We had 3 ideas:
Advertising: Didn’t work because we didn’t have enough users. For this to work users need to be in your app a lot, so you can display enough ads. We figured people only use this app couple of times a year. We couldn't show enough ads to make this viable.
Referral marketing: We didn’t really feel this opion. A “Buy your coffin now?” button? No thanks. Maybe referral to funeral insurance but still that felt a bit too morbid for us.
White label: Dropping our brand and let funeral insurance companies use our app as a digital touchpoint for their customers.
We didn’t settle on a final business model. We just launched. We ‘claimed’ advertising upfront, but we were not able to turn that into actual revenue. We skipped the referral-marketing road and tried to do the white-label strategy. 4 big players dominated that market back then. Cold emailing converted to 1 meeting with a big player. They were interested in entering the digital market. After 3 meetings, a proposal for a deal, and 4 weeks of radio silence, we ended up with nothing.
So, as you validate your solution, you want understand the core of your business model and have proof for it. You cannot claim: "We will do advertising" and expect magic to happen. Again: The proof is in the eating of the pudding. We had a shitty pudding.
Figure out which metrics are important for 9 common business models by watching this video.
3. Sticking to your inner circles
In order to generate proof of viability, trying to get actual sales is generally a good idea. It is very tempting to launch your solution to your friends and family. This happened to two of the startups of recent batches. I will anonymize who they are specifically because I can imagine that you don't want your mistakes flaunted on the internet.
One was in the event industry, the other was in retail products. They started using their own circles and were able to make some sales. But after that, it was hard for them to continue to grow. Online ads didn't really work, then what? Here you see that viability is very closely related to being able to market your solution.
Selling to your own circles doesn't validate a market or your ability to enter it, it might validate that your friends like and support you.
4. Your price is too low
This is not a finding of mine but something that is often stressed by experts on this topic: Most startups underprice their solution. I recommend watching this video on pricing by yCombinator as it addresses this problem very well.
5. Underestimate the cost to sell
The earlier example with the chair that I sell for €100 is not a fair one. I completely left out the costs of selling the chair. Maybe I pay for online ads and it costs me €25 euro per chair to sell. Maybe I spend 3 hours of cold calling random people with a phone book to sell the chair (please don’t do this). Those three hours should be accounted for.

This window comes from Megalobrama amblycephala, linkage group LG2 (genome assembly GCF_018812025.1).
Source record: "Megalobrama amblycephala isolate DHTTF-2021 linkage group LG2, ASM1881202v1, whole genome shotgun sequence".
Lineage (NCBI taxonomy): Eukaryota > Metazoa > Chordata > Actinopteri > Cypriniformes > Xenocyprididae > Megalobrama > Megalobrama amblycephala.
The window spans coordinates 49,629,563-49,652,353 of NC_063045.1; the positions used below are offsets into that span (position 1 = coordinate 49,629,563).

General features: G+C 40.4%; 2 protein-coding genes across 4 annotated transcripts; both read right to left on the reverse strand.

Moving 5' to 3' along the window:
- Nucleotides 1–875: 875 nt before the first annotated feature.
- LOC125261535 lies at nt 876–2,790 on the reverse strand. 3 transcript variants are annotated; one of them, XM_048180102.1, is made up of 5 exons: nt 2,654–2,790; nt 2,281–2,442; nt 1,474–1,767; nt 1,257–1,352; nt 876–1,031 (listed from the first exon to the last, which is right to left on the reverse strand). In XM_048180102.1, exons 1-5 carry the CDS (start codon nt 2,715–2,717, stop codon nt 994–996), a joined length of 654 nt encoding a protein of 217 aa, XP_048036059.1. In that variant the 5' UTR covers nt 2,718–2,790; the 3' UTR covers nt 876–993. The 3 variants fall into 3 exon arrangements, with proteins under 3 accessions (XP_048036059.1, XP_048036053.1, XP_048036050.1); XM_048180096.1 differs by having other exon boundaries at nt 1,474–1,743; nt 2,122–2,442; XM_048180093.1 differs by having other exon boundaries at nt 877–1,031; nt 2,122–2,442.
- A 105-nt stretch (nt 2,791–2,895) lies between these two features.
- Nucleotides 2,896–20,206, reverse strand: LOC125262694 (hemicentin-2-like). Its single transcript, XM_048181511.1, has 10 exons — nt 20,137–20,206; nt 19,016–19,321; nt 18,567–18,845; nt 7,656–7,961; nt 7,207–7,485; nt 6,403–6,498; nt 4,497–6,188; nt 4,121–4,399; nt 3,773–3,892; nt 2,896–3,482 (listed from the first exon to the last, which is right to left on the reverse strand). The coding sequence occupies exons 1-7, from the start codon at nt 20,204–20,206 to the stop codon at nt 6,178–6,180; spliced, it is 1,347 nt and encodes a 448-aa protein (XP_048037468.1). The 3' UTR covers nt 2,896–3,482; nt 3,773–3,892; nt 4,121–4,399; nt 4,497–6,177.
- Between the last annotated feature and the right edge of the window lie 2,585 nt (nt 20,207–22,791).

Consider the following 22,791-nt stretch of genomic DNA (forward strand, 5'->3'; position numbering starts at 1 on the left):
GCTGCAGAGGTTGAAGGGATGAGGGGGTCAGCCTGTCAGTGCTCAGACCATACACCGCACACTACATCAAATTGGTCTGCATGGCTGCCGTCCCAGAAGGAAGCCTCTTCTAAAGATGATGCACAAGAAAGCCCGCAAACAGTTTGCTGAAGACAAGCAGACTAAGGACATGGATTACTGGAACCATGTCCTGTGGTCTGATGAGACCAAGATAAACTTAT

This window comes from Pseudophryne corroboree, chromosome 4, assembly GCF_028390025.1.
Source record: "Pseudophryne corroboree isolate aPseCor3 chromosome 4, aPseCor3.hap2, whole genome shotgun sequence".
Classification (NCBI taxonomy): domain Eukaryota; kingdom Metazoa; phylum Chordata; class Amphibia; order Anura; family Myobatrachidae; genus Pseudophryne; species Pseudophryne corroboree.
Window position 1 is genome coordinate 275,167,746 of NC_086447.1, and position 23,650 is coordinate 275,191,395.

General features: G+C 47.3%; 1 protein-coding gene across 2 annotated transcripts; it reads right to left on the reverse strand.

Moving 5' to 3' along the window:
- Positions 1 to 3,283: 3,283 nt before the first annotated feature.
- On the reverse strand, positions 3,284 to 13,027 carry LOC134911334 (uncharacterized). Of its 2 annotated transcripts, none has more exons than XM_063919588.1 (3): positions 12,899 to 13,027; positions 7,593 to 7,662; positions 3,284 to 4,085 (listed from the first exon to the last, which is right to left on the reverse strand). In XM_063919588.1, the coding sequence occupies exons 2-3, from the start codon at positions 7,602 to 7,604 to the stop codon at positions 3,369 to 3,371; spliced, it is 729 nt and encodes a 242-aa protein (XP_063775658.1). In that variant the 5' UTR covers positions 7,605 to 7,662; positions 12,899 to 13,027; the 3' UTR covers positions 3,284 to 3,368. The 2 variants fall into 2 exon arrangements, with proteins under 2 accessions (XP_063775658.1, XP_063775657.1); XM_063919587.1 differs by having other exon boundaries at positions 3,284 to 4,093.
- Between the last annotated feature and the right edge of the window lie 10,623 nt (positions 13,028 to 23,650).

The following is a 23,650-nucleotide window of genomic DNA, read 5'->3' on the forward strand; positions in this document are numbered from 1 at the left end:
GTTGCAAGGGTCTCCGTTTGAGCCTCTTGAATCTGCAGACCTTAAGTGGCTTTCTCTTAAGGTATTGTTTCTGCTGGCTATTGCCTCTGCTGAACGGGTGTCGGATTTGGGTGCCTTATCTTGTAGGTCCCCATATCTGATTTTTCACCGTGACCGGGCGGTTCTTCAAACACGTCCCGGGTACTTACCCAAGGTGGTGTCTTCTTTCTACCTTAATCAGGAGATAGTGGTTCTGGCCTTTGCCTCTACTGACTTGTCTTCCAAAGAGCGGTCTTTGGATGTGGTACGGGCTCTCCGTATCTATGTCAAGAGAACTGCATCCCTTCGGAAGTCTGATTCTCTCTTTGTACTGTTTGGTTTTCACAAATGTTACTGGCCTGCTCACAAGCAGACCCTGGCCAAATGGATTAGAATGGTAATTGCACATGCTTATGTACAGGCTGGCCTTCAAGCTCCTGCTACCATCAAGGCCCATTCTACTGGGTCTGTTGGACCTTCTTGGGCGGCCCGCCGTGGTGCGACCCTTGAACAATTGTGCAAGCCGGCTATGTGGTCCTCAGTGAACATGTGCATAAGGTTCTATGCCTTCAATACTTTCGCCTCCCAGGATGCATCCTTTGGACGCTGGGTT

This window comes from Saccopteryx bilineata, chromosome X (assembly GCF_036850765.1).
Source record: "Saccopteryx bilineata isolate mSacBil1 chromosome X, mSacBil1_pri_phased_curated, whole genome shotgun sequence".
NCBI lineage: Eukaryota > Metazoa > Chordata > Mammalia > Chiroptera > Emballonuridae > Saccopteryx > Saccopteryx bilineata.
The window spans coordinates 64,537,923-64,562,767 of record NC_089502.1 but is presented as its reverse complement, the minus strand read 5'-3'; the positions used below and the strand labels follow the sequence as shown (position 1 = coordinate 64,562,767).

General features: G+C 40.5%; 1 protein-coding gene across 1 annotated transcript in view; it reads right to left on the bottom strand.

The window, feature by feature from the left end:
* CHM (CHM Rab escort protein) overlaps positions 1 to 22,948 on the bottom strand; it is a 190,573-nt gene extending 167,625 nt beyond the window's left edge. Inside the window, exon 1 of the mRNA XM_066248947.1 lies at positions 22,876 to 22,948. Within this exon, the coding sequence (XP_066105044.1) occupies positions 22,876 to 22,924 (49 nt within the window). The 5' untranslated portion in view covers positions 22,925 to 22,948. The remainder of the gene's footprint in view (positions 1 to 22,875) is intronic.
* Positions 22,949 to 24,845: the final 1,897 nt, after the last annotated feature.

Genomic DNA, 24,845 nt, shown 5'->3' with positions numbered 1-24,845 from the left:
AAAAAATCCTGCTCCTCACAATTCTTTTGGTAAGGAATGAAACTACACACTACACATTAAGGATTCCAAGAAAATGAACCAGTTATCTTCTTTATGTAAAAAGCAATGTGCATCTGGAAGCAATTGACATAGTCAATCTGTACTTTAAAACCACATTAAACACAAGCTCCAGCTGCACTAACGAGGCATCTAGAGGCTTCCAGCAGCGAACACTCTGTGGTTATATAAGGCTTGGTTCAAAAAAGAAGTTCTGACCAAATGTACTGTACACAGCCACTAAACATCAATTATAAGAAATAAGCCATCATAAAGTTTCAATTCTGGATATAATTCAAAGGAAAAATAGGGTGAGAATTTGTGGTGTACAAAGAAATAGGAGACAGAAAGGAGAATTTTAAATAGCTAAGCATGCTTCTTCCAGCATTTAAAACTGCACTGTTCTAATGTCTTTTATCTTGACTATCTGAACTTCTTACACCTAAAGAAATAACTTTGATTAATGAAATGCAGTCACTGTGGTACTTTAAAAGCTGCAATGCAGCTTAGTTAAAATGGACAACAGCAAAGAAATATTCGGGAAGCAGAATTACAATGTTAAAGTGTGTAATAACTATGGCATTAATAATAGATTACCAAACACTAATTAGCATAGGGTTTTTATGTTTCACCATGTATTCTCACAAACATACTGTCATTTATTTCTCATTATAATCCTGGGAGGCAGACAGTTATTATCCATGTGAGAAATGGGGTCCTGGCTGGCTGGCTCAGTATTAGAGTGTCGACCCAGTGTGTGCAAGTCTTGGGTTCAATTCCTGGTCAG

Tip: If it’s your time that you are investing to make sales, keep track of hours and apply minimum wage to get some sense of your sales costs.
Free sales don’t just happen. Obviously, channels that are called 'organic' or 'word of mouth' are great, but that's often a reflection of success. Did you forget to turn on the 'word of mouth' and 'organic traffic' switch for your startup? Doesn't work like that.
6. Listing costs that are not real
You will be creating some simple spreadsheets to do calculations, sometimes based on examples. These are great starting points, but don’t forget to think about what things you are listing.
I've seen numeral times that people start listing 'office space' as a monthly expense because it was there on a template. Even when they had no plans of doing that. While I think Office Space is a great movie, I don't think it's appropriate to say you are renting space if you are not going to.
Don't just put numbers there. Put numbers there that you are actually going to spend and believe are crucial to your success.
How was this article?
Any vote helps me, makes me smile like a shrimp.
The problem with talking about viability is that very easily you swerve into the territory of desirability, which I will cover next week. The fact that people want to buy your solution, does that make your business viable, desirable, or both? I decided to move all those signals to the next week, so stay tuned.
After this series on the innovation sweet spot trifecta, I have something unique in store. (For me it was quite the rollercoaster)
BTW: Yeah, I went all out with the GIFs. There was a lot of text and I hope to ease the read with these GIFs. Not sure if it’s a keeper. Someone left feedback to add GIFs. I just used that feedback 1 on 1. That’s not always a good idea. Let me know if it was.